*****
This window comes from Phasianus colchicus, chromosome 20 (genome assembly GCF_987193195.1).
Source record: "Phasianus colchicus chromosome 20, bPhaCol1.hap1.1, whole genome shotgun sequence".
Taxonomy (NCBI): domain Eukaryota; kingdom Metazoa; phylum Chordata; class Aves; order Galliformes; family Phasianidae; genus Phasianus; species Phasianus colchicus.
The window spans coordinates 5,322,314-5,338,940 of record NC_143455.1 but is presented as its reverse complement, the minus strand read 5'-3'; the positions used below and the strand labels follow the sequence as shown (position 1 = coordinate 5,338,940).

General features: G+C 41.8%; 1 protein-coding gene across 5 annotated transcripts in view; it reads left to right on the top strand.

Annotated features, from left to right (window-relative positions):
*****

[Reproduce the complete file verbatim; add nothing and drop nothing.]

This window comes from Phasianus colchicus, chromosome 20 (genome assembly GCF_987193195.1).
Source record: "Phasianus colchicus chromosome 20, bPhaCol1.hap1.1, whole genome shotgun sequence".
Taxonomy (NCBI): domain Eukaryota; kingdom Metazoa; phylum Chordata; class Aves; order Galliformes; family Phasianidae; genus Phasianus; species Phasianus colchicus.
The window spans coordinates 5,322,314-5,338,940 of record NC_143455.1 but is presented as its reverse complement, the minus strand read 5'-3'; the positions used below and the strand labels follow the sequence as shown (position 1 = coordinate 5,338,940).

General features: G+C 41.8%; 1 protein-coding gene across 5 annotated transcripts in view; it reads left to right on the top strand.

Annotated features, from left to right (window-relative positions):